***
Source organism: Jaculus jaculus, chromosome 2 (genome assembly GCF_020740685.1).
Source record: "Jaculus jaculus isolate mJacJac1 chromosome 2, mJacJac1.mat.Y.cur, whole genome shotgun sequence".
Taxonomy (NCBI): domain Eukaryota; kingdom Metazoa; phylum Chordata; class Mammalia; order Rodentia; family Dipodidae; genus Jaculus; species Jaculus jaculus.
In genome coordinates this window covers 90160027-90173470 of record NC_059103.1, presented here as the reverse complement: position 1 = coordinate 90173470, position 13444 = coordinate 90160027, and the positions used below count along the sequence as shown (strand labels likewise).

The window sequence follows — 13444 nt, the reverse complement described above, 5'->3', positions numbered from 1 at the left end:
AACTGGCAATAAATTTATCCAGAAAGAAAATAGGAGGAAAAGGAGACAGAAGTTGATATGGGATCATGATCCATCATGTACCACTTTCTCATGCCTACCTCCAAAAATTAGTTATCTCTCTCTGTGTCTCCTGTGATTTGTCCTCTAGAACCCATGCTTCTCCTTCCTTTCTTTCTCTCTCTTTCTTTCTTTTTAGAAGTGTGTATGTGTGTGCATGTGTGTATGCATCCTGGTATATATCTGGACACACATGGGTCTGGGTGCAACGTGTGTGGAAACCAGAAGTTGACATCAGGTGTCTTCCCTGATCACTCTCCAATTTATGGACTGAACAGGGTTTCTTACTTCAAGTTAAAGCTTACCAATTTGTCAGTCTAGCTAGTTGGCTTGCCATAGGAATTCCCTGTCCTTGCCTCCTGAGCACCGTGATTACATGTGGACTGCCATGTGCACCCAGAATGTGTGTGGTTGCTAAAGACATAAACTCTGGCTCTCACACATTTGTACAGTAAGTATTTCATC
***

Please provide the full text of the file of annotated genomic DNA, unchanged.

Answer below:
Source organism: Jaculus jaculus, chromosome 2 (genome assembly GCF_020740685.1).
Source record: "Jaculus jaculus isolate mJacJac1 chromosome 2, mJacJac1.mat.Y.cur, whole genome shotgun sequence".
Taxonomy (NCBI): domain Eukaryota; kingdom Metazoa; phylum Chordata; class Mammalia; order Rodentia; family Dipodidae; genus Jaculus; species Jaculus jaculus.
In genome coordinates this window covers 90160027-90173470 of record NC_059103.1, presented here as the reverse complement: position 1 = coordinate 90173470, position 13444 = coordinate 90160027, and the positions used below count along the sequence as shown (strand labels likewise).

The window sequence follows — 13444 nt, the reverse complement described above, 5'->3', positions numbered from 1 at the left end:
AACTGGCAATAAATTTATCCAGAAAGAAAATAGGAGGAAAAGGAGACAGAAGTTGATATGGGATCATGATCCATCATGTACCACTTTCTCATGCCTACCTCCAAAAATTAGTTATCTCTCTCTGTGTCTCCTGTGATTTGTCCTCTAGAACCCATGCTTCTCCTTCCTTTCTTTCTCTCTCTTTCTTTCTTTTTAGAAGTGTGTATGTGTGTGCATGTGTGTATGCATCCTGGTATATATCTGGACACACATGGGTCTGGGTGCAACGTGTGTGGAAACCAGAAGTTGACATCAGGTGTCTTCCCTGATCACTCTCCAATTTATGGACTGAACAGGGTTTCTTACTTCAAGTTAAAGCTTACCAATTTGTCAGTCTAGCTAGTTGGCTTGCCATAGGAATTCCCTGTCCTTGCCTCCTGAGCACCGTGATTACATGTGGACTGCCATGTGCACCCAGAATGTGTGTGGTTGCTAAAGACATAAACTCTGGCTCTCACACATTTGTACAGTAAGTATTTCATC